by Marcelo Pinto November 3rd 2012
Parma stands austere and sophisticated in the territory bounded on the east by the Enza river and to the west by the river Stírane. The city lies among hillsides and rolling green hills that inspired Verdi’s melodies and atmospheres of the nineteenth-century such as La Certosa di Parma by Stendhal. Parma is in fact like a queen with its role of prima donna at the time of Marie Louise of Austria.
To explore the city, it is like to take a trip down memory lane. You will find yourself in the aristocratic and the magic atmosphere of the glories of the Lordship and prosperity of the Farnese Duchy.
The starting point of this journey in time is the Palazzo Ducale (Tel. 0521.282861, hours: Mon Sat 9.30~12; Admission: € 3, reduced € 2).
Palazzo ducale is located north of the city; the beautiful building is built by Vignola in 1564 on the behalf of Ottavio Farnese, but today’s appearance is due to numerous alterations of Bibiena first and then Ennemond Petitot.
Inside, a spectacular staircase leads to several rooms in which we have mythological representations. In the large park, the trees are alternating marble statues creating a perfect “French Style” backdrop, distinguished by the temple of Arcadia and the Fountain of Trianon, which represent the rivers Taro and Parma. The main entrance is dominated by Silenus, a marble made complex created by the Parisian Jean Baptiste Boudard copy of the original sculpture. Along the hallway there is a line up of numerous mythological statues.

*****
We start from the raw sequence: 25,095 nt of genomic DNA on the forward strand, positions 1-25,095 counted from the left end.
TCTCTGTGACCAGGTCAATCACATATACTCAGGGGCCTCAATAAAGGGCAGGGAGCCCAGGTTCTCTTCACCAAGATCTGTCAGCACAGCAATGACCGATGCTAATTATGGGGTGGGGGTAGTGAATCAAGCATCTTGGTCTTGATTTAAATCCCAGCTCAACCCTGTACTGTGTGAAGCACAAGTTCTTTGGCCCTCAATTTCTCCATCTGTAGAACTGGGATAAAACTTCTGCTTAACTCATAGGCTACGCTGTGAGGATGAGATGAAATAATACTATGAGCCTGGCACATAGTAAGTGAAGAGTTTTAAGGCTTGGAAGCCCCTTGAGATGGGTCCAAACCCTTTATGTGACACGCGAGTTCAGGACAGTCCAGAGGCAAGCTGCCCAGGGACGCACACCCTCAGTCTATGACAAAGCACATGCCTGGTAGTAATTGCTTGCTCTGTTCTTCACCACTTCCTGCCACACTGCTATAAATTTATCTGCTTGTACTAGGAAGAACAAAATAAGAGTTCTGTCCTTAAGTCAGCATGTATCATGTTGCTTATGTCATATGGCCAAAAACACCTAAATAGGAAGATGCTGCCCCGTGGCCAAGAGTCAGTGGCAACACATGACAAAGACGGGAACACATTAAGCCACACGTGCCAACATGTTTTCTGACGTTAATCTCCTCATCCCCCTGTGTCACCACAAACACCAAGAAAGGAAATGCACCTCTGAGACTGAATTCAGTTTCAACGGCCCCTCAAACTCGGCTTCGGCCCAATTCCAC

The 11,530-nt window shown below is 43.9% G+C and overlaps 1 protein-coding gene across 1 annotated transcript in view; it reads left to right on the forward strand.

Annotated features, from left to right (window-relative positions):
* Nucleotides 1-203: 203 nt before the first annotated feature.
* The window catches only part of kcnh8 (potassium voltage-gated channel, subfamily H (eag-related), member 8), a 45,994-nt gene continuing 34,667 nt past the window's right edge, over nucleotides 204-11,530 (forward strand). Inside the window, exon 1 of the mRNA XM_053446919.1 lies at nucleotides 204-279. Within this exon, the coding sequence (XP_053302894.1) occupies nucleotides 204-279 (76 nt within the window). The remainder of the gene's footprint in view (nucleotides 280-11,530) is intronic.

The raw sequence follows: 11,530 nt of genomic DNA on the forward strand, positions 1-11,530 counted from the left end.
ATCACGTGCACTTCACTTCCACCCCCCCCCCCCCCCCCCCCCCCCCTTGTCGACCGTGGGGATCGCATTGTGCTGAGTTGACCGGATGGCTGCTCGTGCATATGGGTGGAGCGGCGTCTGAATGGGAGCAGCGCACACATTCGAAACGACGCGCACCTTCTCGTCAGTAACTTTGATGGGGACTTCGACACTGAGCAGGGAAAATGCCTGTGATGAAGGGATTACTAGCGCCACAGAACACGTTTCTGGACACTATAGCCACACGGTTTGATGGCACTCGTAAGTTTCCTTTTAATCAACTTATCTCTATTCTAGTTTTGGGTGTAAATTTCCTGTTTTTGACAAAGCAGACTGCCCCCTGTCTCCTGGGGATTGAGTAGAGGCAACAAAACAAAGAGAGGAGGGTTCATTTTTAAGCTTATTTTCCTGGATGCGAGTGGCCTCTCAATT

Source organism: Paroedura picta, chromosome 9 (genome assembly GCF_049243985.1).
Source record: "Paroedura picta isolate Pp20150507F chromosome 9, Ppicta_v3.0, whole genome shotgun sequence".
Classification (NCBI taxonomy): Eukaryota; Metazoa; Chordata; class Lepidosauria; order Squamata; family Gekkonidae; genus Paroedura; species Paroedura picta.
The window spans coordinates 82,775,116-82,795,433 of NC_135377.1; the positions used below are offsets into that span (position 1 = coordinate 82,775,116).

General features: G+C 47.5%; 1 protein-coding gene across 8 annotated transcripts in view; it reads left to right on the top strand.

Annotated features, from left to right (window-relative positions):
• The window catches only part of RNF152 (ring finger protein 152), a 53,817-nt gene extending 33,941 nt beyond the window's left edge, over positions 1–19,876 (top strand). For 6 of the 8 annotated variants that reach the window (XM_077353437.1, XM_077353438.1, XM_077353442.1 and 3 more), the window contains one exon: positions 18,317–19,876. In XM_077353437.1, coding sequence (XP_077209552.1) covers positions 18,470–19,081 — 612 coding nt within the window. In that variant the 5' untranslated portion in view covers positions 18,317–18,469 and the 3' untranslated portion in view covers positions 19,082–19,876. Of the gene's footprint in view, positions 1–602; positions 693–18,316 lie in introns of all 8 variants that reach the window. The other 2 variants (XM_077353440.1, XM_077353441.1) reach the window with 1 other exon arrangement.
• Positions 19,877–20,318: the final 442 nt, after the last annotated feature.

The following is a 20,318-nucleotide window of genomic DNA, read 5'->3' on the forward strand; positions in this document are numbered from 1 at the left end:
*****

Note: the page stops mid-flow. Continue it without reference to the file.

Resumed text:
A lovely example of architecture and geometry of late fifteenth century. Il Palazzo Eucherio Sanvitale (info: Tel 0521.230267; opening hours: winter 10~13 and 14~16, entrance free).
Often used for exhibitions and cultural initiatives, the building has a quadrilateral plant of which the four towers are joined by two arcades and frescoed interiors. Some of the art work is attributed to the Parmigianino. In the former Serra degli Aranci, has now been turned into a café and a bookshop.
In the vicinity of the Ducal Park on Via Borgo Tanzi 13, we find the the birthplace and museum of Arturo Toscanini (Tel. 0521.285499). Here you will find the collected memories and the main collections of the great conductor.
While leaving the Parco Ducale in a straight line and crossing Ponte Verdi you will reach the Palazzo della Pilotta (tel. 0521.233309, time: 8.30~14 Closed Monday and Sunday). It is one of the most emblematic buildings of the city. It has been conceived as a place of service and linked to the Duke Palace. It has been concevied in 1583 by Ottavio Farnese as a connecting link to the Palazzo Ducale over the bank of the river. In reality it is a complex of several buildings, which has remained unfinished. The name derives from the Basque game of ball (Pelota) which was taking place in one of the courtyards.
In the interior of the complex you will find the National Gallery, National Archaeological Museum,
ta in 1752 by Don Philip of Bourbon, the, the Palatine Library, the Teatro Farnese and museo Bodoni, the first museum of Printed art in Italy. The complex has been renovated in the eighties, and you will find work of Italian masters such as Fra Angelico, Correggio, Parmigianino, Guercino, Tintoretto, Canaletto and Tiepolo.
The National Archaeological Museum, established in the eighteenth century to accommodate Roman artefacts found in Parma. It was enriched later by the collections
Farnese and Gonzaga families. However it was Maria Luigia to increase collections with rare coins and ceramics from different backgrounds.
The Farnese Theatre (info tel. 0521.233309) Located on the first floor
the palace of Pilotta and built in 1618 by of Ranuccio Farnese it had scenic innovation for its time, such as the possibility of flooding the Cavea during performances. The interior reveals a large theater hall completely made of wood painted with imitation of marble. It has been refurbished and partly rebuilt after the bombings of World War II, according to the project of the Ferrarese architect Aleotti. l’Argenta.
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